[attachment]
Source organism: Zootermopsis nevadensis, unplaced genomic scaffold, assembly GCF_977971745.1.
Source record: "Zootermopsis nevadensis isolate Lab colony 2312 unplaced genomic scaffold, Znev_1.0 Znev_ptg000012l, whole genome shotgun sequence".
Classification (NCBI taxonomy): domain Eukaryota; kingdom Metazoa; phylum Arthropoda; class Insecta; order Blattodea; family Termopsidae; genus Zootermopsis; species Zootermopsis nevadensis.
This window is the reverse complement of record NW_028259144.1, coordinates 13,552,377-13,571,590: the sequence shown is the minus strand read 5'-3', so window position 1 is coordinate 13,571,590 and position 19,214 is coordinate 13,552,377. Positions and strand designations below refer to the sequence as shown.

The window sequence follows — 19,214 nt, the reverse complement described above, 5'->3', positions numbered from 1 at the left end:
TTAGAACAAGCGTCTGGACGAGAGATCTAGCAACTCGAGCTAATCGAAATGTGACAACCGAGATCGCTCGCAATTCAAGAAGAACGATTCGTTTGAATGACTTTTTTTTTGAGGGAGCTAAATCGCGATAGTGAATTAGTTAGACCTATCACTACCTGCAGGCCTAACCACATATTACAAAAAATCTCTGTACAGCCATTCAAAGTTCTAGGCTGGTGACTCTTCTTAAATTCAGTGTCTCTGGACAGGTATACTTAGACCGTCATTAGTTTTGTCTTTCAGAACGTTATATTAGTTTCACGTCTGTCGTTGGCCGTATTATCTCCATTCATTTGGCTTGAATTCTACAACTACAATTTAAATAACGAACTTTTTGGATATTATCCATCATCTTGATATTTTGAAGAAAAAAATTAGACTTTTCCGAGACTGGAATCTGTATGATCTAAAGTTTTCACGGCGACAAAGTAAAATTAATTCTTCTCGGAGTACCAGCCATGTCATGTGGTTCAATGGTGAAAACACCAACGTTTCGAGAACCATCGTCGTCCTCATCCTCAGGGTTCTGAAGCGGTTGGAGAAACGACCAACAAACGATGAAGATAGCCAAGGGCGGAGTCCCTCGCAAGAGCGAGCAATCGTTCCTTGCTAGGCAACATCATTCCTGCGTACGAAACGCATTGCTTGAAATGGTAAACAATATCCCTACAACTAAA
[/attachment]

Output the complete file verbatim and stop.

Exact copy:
Source organism: Zootermopsis nevadensis, unplaced genomic scaffold, assembly GCF_977971745.1.
Source record: "Zootermopsis nevadensis isolate Lab colony 2312 unplaced genomic scaffold, Znev_1.0 Znev_ptg000012l, whole genome shotgun sequence".
Classification (NCBI taxonomy): domain Eukaryota; kingdom Metazoa; phylum Arthropoda; class Insecta; order Blattodea; family Termopsidae; genus Zootermopsis; species Zootermopsis nevadensis.
This window is the reverse complement of record NW_028259144.1, coordinates 13,552,377-13,571,590: the sequence shown is the minus strand read 5'-3', so window position 1 is coordinate 13,571,590 and position 19,214 is coordinate 13,552,377. Positions and strand designations below refer to the sequence as shown.

The window sequence follows — 19,214 nt, the reverse complement described above, 5'->3', positions numbered from 1 at the left end:
TTAGAACAAGCGTCTGGACGAGAGATCTAGCAACTCGAGCTAATCGAAATGTGACAACCGAGATCGCTCGCAATTCAAGAAGAACGATTCGTTTGAATGACTTTTTTTTTGAGGGAGCTAAATCGCGATAGTGAATTAGTTAGACCTATCACTACCTGCAGGCCTAACCACATATTACAAAAAATCTCTGTACAGCCATTCAAAGTTCTAGGCTGGTGACTCTTCTTAAATTCAGTGTCTCTGGACAGGTATACTTAGACCGTCATTAGTTTTGTCTTTCAGAACGTTATATTAGTTTCACGTCTGTCGTTGGCCGTATTATCTCCATTCATTTGGCTTGAATTCTACAACTACAATTTAAATAACGAACTTTTTGGATATTATCCATCATCTTGATATTTTGAAGAAAAAAATTAGACTTTTCCGAGACTGGAATCTGTATGATCTAAAGTTTTCACGGCGACAAAGTAAAATTAATTCTTCTCGGAGTACCAGCCATGTCATGTGGTTCAATGGTGAAAACACCAACGTTTCGAGAACCATCGTCGTCCTCATCCTCAGGGTTCTGAAGCGGTTGGAGAAACGACCAACAAACGATGAAGATAGCCAAGGGCGGAGTCCCTCGCAAGAGCGAGCAATCGTTCCTTGCTAGGCAACATCATTCCTGCGTACGAAACGCATTGCTTGAAATGGTAAACAATATCCCTACAACTAAA